E is for Endorsement

Acceptance is a funny thing. While we often are content to have no one in direct defiance of what we do, more often we seek the endorsement of our closest friends and family. Occasionally, we seek the endorsement of those who know us in passing or not at all. There is no salary in this endorsement, at least not of a monetary nature.

If we are not talking about being paid millions to wear a piece of clothing or drive a particular car, what sort of endorsement are we seeking? Let’s consult Merriam Webster. When we want someone to endorse our behavior, we want them:

2. a : to approve openly <endorse an idea>; especially : to express support or approval of publicly and definitely

The level of endorsement is up to interpretation. We are willing to accept No news is good news. If there is no one openly, publicly and definitely disapproving or reprimanding us, we consider it tacit endorsement.


While we seek the approval of Mate, BFF, Parent, Sibling and Quaint first, we do seek the endorsement of everyone. No? Would you like to avoid any of the following situations?

  • Disapproving look of someone observing your appearance on the street
  • Vocal opposition to a proposed idea, improvement or recommendation
  • Noting of minuscule imperfection of a satisfactory product
  • Pointing out disparities between your beliefs and reality
  • Skepticism of your authority

Oh, we do seek endorsement from everyone.


In the truest sense, endorsement is about public acknowledgement; however, getting someone to commit to a public endorsement is difficult on the best days. People are not moved to openly stand behind anyone else, especially if the behavior was not originally their idea or a core of their belief system. They are willing to stand in the background, out of others’ fields of vision, and cheer.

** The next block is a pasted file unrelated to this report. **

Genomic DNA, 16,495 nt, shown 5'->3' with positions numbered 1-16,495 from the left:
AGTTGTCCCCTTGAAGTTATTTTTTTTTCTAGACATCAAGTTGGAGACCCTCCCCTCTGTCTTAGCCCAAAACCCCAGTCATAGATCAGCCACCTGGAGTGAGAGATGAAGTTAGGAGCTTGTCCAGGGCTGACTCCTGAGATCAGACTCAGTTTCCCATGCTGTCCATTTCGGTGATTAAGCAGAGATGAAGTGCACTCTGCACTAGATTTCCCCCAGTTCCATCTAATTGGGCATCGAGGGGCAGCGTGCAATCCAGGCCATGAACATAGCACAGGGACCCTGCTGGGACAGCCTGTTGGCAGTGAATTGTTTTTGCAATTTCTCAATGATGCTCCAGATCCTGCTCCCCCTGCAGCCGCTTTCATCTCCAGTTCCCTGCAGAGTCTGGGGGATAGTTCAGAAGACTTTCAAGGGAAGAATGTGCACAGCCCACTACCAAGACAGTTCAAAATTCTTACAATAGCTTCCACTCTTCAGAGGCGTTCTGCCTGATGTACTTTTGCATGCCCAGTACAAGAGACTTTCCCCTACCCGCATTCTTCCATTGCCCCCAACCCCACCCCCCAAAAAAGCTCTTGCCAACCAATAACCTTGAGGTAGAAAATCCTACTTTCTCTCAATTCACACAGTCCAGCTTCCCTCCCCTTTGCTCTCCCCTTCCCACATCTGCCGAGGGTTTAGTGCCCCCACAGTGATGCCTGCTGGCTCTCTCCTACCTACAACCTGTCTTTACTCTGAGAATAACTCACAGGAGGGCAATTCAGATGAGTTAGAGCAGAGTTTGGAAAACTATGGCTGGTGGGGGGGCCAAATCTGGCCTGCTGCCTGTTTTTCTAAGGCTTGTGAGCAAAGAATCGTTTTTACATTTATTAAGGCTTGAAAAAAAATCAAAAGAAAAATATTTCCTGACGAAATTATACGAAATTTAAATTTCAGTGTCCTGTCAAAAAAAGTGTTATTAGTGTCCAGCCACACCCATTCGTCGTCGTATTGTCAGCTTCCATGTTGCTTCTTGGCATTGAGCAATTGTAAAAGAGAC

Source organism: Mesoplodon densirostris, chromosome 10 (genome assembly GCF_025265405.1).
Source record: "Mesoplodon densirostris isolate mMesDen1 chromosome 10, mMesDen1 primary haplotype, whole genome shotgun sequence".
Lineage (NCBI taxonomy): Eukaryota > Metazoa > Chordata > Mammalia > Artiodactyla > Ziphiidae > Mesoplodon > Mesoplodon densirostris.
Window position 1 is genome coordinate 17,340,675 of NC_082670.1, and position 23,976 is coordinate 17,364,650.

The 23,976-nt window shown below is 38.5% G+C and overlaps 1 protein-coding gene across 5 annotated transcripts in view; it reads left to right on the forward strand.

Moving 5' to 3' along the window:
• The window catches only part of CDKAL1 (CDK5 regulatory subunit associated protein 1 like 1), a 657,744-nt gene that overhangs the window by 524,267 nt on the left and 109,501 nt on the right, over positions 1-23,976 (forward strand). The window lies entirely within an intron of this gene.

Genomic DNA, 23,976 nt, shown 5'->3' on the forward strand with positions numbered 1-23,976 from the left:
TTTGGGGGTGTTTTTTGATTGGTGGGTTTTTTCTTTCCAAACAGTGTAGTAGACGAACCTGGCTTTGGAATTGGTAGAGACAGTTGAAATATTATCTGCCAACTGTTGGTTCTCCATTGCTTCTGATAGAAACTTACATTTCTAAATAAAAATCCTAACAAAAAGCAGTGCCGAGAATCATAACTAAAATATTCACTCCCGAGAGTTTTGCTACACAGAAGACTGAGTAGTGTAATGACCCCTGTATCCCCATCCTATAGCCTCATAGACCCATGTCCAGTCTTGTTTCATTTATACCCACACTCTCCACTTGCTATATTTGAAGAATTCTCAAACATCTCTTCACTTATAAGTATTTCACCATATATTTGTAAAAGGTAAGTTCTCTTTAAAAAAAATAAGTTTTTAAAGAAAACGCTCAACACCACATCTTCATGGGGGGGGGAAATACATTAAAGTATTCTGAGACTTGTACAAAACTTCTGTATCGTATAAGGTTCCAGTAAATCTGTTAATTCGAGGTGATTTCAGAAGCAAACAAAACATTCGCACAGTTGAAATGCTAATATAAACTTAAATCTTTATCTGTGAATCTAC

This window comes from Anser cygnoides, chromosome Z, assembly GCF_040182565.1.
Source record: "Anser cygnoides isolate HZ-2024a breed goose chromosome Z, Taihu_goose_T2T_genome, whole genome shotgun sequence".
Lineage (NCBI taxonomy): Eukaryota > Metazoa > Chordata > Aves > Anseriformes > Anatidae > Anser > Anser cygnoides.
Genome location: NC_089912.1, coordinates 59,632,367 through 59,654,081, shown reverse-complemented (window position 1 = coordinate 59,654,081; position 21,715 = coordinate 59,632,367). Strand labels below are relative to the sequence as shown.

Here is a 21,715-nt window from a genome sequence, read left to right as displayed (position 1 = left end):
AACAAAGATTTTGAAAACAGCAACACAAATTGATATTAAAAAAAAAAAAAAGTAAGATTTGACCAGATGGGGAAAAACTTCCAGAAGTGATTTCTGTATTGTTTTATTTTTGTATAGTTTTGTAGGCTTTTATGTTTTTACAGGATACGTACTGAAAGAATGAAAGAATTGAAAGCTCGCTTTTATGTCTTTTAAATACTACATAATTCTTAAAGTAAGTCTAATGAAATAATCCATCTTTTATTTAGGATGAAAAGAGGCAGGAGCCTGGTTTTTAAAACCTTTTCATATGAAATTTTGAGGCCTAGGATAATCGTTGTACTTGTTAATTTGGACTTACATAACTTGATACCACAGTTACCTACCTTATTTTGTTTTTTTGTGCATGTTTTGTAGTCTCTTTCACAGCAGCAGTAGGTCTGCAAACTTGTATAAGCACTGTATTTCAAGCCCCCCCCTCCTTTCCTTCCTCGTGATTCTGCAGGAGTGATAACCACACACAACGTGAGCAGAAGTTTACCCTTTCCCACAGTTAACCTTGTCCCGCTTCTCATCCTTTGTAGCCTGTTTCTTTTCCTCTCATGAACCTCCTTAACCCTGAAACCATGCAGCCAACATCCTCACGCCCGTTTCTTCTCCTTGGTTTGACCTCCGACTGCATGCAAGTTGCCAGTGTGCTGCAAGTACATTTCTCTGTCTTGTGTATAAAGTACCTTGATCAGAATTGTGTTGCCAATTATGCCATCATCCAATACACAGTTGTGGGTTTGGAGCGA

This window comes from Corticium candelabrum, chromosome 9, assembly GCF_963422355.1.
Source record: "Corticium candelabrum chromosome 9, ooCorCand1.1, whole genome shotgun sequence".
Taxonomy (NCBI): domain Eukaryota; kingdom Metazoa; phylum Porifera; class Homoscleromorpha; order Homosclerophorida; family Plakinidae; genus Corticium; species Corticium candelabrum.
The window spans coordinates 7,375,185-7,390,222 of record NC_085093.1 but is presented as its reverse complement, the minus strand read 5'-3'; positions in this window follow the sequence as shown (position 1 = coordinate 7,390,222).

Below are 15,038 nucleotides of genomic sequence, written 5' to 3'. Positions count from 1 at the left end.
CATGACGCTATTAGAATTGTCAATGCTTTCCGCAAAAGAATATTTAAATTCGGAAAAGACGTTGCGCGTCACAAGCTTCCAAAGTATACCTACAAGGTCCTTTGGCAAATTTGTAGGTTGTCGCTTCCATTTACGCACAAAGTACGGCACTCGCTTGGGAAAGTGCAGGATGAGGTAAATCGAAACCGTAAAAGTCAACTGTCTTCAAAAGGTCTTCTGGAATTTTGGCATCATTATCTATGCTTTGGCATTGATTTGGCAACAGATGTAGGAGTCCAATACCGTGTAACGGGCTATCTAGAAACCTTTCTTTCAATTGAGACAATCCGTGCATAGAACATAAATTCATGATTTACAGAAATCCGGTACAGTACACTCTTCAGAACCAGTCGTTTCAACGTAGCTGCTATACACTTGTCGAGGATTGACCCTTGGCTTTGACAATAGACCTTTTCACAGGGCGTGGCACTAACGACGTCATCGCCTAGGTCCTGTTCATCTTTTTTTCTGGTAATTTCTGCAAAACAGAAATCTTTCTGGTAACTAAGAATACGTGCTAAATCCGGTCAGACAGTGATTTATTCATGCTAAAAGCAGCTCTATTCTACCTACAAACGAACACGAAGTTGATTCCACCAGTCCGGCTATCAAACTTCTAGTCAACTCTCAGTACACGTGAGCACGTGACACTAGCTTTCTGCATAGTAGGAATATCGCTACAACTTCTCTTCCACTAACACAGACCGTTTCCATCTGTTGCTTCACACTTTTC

Getting them to shake the pompoms when you stand before your detractors or audience is far less likely. They are willing to risk reputation and ridicule of their own actions, but not those of anyone else.

In the face of others’ fear of guilt by association, we will take the backroom cheerleaders as endorsers, engineering endorsements.


More contrived than the engineered endorsement is the acceptance of tacit endorsement. Although it is false, we will accept it in lieu of no endorsement at all. How is it false?

Many people operate under the principle:

Therefore, their failure to (object to, ridicule, dissociate themselves from) our actions and statements does not mean they approve of either. The absence of a negative does not indicate a positive. Likewise, neutrality is not the same as endorsement.

Be careful when gauging the amount of support you have for an idea or action. Just because no one came to you to tell you it was wrong does not mean there are not people who do think it is wrong.


How often have you been the cheerleader from the safety of a private conversation where no one would ever find out you told someone you supported them? Did you do it for a friend or family member who is a true endorser?

Even though we seek the endorsement of those around us, we rarely afford them reciprocity. Like those who engineer endorsement of us, we respond in kind. It is the way we show support for one another without compromising our (reputations, belief systems, ideals). This is a place where equality is truly less authentic.


In order to ethically endorse, we have to be convicted the stance or action is defensible and congruent with our characters. That happens to be a tall order because we are individuals with varied beliefs. Engineered and excruciating endorsements are strictly unethical. They require a level of dishonesty.

  • Exaggerating support to endorsement seeker
  • Omission of support when around dissidents
  • Claiming support when none has been offered

Were we honest with ourselves and those seeking our endorsement we would come right out and say…